Kilpatrick appealed his conviction and sentence numerous times, but lost all appeals.

Former Assistant U.S. Attorney Mark Chutkow, the lead prosecutor in the 2013 Kilpatrick trial and former chief of the government’s public corruption unit, scoffed at the ex-mayor’s latest request to end court oversight.

After learning of Judge Edmunds’ decision on Thursday, Chutkow, who is now in private practice, said this of Kilpatrick: “He hit the jackpot when the former president let him out of prison well before other public officials who committed similar or less serious crimes. He should be grateful for this special treatment, not asking for more. “

Former U.S. Attorney Matthew Schneider echoed similar sentiments.

“Kilpatrick asked the court for something he didn’t deserve and had no realistic argument for obtaining. Chutzpah is too soft of a word to describe that — it’s more like aloof arrogance,” Schneider said in a statement to the Free Press.

Kilpatrick, meanwhile, still owes more than $854,000 in restitution to the city of Detroit stemming from the text-message scandal that was exposed by the Free Press, triggered criminal charges and led to Kilpatrick’s resignation. According to Wayne County Court records, he hasn’t paid a dime toward that restitution in 10 years.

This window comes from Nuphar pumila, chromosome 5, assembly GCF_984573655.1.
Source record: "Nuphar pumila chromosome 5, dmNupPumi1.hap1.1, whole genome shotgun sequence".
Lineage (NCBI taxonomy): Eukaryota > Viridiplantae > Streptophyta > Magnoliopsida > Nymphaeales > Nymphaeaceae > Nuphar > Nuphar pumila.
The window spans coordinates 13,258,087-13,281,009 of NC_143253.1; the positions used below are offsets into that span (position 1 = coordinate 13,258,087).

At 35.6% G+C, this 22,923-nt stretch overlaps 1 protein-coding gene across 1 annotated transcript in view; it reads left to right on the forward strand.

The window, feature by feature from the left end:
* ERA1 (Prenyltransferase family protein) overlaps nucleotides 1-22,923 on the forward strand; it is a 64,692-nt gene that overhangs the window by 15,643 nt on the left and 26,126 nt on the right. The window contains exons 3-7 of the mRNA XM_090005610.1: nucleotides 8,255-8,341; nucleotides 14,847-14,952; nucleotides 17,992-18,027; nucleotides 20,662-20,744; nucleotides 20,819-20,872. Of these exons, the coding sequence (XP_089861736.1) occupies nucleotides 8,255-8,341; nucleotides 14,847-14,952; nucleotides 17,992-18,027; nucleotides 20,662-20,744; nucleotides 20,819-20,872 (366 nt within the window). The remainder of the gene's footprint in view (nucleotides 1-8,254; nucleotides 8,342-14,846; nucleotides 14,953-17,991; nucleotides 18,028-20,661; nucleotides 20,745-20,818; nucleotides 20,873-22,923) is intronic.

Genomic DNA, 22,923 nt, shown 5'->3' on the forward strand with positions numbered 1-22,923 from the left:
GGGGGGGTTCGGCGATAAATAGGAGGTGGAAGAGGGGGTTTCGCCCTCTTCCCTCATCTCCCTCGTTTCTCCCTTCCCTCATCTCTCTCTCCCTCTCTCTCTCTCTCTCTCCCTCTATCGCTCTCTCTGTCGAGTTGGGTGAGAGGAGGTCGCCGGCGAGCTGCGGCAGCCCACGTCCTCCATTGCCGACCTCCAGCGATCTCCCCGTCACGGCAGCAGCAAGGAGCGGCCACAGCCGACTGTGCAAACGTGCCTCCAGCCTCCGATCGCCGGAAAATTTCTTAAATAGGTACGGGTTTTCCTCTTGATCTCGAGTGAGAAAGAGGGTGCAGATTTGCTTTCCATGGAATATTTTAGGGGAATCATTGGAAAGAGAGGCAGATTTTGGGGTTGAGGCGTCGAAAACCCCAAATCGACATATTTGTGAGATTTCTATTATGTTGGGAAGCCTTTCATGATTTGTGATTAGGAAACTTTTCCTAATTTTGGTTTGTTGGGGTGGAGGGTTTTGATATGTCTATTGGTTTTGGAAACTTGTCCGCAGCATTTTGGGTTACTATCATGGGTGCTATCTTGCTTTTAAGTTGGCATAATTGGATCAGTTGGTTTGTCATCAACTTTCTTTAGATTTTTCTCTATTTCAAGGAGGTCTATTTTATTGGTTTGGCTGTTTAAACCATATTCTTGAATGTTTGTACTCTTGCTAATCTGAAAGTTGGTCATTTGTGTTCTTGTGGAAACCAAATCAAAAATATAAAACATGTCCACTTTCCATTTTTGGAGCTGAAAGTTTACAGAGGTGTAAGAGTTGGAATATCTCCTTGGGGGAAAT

Kilpatrick’s lawyer, Grosse Pointe attorney Brandon Byrd, could not be reached for comment. Previously, he has maintained that Kilpatrick has done “everything in his power to rehabilitate himself,” and has satisfied his $1.5 million restitution debt from the federal case through the liquidation of his codefendant Bobby Ferguson’s assets.

Edmunds also denied Ferguson’s request to have his supervised release terminated, concluding he “committed very serious crimes and still owes a significant amount of restitution.”

Ferguson owes $2.6 million in restitution to the city of Detroit stemming from crimes he committed while his friend was mayor. According to Edmunds, he has been paying $100 a month toward that debt.

Ferguson and Kilpatrick were accused of running a criminal enterprise through the mayor’s office by corrupting contracts, steering work to Ferguson and fostering a climate of fear in the contractor world. A main theme argued at trial was that if you wanted to do work in the city of Detroit, you had to include Ferguson, or risk losing deals.

Ferguson was sentenced to 21 years in prison for his crimes, but was granted compassionate release in 2021 after Kilpatrick was granted clemency.

Since his release from prison, Ferguson has resumed a quiet life, mentoring youths, going to church and spending time with his nine grandchildren — a 10th is on the way.

He had little to say after learning Edmunds had denied his request to end supervised release, but he did express gratitude to the judge — who two years ago granted him compassionate release.

“I am grateful and appreciative for Judge Edmunds releasing me and allowing me to be back with my family,” Ferguson told the Free Press. “It’s a blessing.”